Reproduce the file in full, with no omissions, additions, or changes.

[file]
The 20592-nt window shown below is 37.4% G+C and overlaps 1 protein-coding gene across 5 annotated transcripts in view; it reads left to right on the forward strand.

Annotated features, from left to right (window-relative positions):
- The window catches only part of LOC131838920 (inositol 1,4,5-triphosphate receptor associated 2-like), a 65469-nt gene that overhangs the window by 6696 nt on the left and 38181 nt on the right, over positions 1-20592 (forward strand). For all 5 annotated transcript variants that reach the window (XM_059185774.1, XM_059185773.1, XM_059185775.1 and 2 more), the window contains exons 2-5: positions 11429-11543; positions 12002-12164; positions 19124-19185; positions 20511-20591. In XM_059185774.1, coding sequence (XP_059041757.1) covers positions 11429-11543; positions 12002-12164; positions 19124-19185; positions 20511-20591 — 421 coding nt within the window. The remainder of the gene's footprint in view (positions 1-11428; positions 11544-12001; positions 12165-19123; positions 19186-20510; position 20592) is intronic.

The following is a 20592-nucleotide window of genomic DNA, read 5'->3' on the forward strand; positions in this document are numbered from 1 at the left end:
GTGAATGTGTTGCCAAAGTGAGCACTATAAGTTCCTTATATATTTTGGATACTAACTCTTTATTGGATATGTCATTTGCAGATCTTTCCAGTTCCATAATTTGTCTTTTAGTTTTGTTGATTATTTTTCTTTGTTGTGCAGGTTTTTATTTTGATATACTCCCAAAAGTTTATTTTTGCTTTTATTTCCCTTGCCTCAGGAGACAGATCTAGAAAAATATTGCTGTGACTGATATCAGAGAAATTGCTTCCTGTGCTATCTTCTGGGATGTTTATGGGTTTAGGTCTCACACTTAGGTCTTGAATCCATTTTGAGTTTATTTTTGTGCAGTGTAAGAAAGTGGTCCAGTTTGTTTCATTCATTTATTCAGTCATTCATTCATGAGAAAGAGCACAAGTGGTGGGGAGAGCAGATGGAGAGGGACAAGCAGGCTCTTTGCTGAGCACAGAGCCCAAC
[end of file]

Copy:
The 20592-nt window shown below is 37.4% G+C and overlaps 1 protein-coding gene across 5 annotated transcripts in view; it reads left to right on the forward strand.

Annotated features, from left to right (window-relative positions):
- The window catches only part of LOC131838920 (inositol 1,4,5-triphosphate receptor associated 2-like), a 65469-nt gene that overhangs the window by 6696 nt on the left and 38181 nt on the right, over positions 1-20592 (forward strand). For all 5 annotated transcript variants that reach the window (XM_059185774.1, XM_059185773.1, XM_059185775.1 and 2 more), the window contains exons 2-5: positions 11429-11543; positions 12002-12164; positions 19124-19185; positions 20511-20591. In XM_059185774.1, coding sequence (XP_059041757.1) covers positions 11429-11543; positions 12002-12164; positions 19124-19185; positions 20511-20591 — 421 coding nt within the window. The remainder of the gene's footprint in view (positions 1-11428; positions 11544-12001; positions 12165-19123; positions 19186-20510; position 20592) is intronic.

The following is a 20592-nucleotide window of genomic DNA, read 5'->3' on the forward strand; positions in this document are numbered from 1 at the left end:
GTGAATGTGTTGCCAAAGTGAGCACTATAAGTTCCTTATATATTTTGGATACTAACTCTTTATTGGATATGTCATTTGCAGATCTTTCCAGTTCCATAATTTGTCTTTTAGTTTTGTTGATTATTTTTCTTTGTTGTGCAGGTTTTTATTTTGATATACTCCCAAAAGTTTATTTTTGCTTTTATTTCCCTTGCCTCAGGAGACAGATCTAGAAAAATATTGCTGTGACTGATATCAGAGAAATTGCTTCCTGTGCTATCTTCTGGGATGTTTATGGGTTTAGGTCTCACACTTAGGTCTTGAATCCATTTTGAGTTTATTTTTGTGCAGTGTAAGAAAGTGGTCCAGTTTGTTTCATTCATTTATTCAGTCATTCATTCATGAGAAAGAGCACAAGTGGTGGGGAGAGCAGATGGAGAGGGACAAGCAGGCTCTTTGCTGAGCACAGAGCCCAAC